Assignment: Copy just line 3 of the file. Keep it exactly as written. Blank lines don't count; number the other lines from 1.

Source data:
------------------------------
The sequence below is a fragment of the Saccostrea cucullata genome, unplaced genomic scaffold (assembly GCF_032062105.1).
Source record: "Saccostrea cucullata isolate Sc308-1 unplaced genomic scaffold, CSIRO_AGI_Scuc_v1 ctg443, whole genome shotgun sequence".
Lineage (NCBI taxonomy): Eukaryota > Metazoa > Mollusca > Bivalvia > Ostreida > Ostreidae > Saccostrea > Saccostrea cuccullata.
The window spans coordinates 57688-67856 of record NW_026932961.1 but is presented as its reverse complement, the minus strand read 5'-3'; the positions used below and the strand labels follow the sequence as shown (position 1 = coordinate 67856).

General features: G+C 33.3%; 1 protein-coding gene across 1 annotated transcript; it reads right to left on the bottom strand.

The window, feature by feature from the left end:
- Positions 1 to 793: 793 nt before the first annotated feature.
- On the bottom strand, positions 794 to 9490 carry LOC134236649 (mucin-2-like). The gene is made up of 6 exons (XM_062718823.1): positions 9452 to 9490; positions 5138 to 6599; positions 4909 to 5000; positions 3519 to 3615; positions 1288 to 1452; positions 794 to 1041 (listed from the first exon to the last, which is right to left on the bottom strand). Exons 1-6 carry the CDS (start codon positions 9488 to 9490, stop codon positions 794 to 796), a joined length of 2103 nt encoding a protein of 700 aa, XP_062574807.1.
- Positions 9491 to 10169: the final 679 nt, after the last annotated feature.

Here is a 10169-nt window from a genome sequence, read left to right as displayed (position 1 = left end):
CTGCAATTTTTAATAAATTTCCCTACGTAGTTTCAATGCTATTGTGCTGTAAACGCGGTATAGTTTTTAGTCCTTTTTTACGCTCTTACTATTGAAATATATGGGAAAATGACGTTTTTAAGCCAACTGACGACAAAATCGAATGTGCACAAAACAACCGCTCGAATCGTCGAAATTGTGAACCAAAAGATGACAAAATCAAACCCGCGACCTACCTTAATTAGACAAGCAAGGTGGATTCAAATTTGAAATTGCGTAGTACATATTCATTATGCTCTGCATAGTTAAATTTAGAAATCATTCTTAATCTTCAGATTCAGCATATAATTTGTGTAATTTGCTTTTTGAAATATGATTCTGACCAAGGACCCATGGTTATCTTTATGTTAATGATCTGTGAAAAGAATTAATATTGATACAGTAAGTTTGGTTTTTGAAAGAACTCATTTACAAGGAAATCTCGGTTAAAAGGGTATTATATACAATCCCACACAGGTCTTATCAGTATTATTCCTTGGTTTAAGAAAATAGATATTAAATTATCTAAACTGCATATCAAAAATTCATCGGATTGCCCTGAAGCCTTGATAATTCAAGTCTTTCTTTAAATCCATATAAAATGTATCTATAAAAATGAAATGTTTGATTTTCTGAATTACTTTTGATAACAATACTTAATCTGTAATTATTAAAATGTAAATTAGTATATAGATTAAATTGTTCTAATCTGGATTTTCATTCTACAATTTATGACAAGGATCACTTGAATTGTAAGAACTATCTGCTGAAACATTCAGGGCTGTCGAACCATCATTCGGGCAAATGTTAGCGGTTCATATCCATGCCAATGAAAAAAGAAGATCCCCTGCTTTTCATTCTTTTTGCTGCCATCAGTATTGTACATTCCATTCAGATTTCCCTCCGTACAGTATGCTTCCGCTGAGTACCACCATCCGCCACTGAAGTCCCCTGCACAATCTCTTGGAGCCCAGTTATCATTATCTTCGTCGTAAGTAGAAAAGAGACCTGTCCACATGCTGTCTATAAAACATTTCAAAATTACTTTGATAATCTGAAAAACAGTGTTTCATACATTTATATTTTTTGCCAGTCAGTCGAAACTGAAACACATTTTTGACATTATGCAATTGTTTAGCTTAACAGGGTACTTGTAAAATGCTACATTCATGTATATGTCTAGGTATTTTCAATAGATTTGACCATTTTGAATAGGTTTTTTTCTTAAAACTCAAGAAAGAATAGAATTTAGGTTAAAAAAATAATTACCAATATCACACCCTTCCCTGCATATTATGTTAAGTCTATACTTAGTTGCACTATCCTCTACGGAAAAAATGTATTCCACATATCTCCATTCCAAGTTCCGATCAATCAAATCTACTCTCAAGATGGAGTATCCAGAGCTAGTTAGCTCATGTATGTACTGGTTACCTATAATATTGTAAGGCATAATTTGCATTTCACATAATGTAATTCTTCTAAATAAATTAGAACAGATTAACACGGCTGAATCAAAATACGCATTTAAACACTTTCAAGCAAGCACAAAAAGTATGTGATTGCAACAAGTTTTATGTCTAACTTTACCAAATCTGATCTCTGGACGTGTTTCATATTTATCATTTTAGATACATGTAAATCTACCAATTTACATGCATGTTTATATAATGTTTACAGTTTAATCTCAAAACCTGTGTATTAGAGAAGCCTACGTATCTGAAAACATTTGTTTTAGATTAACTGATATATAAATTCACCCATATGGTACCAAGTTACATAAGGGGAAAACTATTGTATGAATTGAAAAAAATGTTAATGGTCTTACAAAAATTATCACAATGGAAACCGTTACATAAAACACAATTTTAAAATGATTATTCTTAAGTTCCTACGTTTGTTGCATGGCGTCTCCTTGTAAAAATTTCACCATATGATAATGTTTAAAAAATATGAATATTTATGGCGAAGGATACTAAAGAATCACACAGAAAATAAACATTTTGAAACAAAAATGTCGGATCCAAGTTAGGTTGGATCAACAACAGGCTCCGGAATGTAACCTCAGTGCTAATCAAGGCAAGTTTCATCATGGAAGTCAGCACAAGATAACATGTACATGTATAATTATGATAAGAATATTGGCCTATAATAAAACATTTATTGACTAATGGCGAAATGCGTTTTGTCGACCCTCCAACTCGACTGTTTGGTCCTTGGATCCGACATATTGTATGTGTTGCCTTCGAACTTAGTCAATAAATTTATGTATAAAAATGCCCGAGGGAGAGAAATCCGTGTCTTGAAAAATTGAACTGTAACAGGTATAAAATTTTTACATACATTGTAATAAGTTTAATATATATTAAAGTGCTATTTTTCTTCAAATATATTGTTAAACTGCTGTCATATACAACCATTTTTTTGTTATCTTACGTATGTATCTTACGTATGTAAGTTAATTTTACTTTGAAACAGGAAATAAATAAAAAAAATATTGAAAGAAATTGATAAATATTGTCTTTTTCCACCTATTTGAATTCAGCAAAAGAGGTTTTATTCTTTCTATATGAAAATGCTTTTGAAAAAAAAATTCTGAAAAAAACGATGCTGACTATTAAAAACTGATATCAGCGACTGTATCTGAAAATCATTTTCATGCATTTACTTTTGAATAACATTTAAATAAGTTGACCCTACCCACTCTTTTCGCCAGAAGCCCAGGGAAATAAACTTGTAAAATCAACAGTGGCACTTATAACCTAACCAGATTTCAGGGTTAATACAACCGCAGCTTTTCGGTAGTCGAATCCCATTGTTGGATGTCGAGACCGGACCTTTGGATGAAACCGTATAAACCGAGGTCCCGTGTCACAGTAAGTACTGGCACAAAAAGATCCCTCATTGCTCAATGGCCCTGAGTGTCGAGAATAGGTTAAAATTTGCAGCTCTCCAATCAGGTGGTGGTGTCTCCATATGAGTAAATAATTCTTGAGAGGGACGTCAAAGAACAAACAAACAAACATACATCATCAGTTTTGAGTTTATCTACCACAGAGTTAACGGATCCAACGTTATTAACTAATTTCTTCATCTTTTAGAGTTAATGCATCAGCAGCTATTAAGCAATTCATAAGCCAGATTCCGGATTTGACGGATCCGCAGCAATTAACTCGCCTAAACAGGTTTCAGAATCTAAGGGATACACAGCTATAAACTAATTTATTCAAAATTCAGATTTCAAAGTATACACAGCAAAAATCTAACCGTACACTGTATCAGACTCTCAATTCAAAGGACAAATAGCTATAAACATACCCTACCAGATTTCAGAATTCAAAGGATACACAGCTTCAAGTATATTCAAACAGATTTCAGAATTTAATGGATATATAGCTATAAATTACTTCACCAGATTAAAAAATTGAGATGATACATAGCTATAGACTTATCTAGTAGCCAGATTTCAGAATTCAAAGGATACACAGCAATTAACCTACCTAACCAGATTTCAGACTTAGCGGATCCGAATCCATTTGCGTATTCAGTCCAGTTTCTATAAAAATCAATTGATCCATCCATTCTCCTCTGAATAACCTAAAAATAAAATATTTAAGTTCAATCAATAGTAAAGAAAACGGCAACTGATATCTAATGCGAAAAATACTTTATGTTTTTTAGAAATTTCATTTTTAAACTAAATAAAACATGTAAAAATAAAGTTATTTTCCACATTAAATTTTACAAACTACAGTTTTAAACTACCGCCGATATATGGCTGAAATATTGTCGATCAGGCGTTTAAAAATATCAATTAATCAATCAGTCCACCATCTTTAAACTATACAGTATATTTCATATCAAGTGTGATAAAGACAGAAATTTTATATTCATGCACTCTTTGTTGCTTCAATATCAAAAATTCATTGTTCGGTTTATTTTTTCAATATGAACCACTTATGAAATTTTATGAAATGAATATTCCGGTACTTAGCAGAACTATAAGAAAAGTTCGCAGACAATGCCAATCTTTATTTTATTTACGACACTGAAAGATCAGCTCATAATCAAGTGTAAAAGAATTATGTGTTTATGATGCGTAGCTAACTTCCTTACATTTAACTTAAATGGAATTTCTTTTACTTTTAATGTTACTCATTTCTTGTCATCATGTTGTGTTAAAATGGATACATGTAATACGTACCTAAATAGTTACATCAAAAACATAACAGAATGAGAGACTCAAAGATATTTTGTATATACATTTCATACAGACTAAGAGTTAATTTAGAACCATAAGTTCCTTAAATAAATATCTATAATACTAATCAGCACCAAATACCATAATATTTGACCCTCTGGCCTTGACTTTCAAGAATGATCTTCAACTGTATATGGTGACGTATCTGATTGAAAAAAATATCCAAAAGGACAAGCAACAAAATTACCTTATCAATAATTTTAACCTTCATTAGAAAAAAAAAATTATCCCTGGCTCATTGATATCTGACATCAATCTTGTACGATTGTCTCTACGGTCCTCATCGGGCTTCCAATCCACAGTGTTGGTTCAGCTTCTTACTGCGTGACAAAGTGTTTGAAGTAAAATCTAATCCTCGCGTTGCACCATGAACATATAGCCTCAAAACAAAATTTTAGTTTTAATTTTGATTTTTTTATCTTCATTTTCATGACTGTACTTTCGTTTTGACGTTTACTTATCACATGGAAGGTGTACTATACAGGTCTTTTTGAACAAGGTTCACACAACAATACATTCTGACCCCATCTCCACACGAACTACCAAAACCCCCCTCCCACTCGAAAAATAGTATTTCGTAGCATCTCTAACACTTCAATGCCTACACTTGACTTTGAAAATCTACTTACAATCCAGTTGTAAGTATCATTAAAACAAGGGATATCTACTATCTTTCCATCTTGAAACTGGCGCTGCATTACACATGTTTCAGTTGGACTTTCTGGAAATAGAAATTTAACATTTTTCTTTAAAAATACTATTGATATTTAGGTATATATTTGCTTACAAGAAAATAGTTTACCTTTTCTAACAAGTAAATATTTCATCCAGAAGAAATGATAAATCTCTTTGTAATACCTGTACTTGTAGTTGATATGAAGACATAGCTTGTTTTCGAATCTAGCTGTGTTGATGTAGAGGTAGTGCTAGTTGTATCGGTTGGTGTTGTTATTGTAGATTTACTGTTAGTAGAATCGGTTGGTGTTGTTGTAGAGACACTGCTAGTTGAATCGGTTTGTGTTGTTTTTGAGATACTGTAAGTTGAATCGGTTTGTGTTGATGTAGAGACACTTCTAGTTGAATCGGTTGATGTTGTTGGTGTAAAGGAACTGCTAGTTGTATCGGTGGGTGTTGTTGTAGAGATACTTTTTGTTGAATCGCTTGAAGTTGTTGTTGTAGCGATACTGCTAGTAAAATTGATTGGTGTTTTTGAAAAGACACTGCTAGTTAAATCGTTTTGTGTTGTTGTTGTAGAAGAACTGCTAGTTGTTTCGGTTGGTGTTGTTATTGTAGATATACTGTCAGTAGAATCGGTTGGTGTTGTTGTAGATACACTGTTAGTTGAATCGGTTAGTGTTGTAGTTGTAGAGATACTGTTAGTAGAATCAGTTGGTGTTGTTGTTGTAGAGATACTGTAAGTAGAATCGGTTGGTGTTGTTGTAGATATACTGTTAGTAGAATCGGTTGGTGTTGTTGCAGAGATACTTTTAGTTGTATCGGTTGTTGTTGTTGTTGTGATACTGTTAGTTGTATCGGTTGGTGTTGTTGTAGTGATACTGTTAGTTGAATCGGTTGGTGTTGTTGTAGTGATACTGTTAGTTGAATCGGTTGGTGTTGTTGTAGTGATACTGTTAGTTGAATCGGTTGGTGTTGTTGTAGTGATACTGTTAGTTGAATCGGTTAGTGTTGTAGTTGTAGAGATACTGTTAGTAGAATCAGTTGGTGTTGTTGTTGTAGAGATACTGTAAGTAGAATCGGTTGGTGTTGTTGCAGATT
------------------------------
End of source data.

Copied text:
Lineage (NCBI taxonomy): Eukaryota > Metazoa > Mollusca > Bivalvia > Ostreida > Ostreidae > Saccostrea > Saccostrea cuccullata.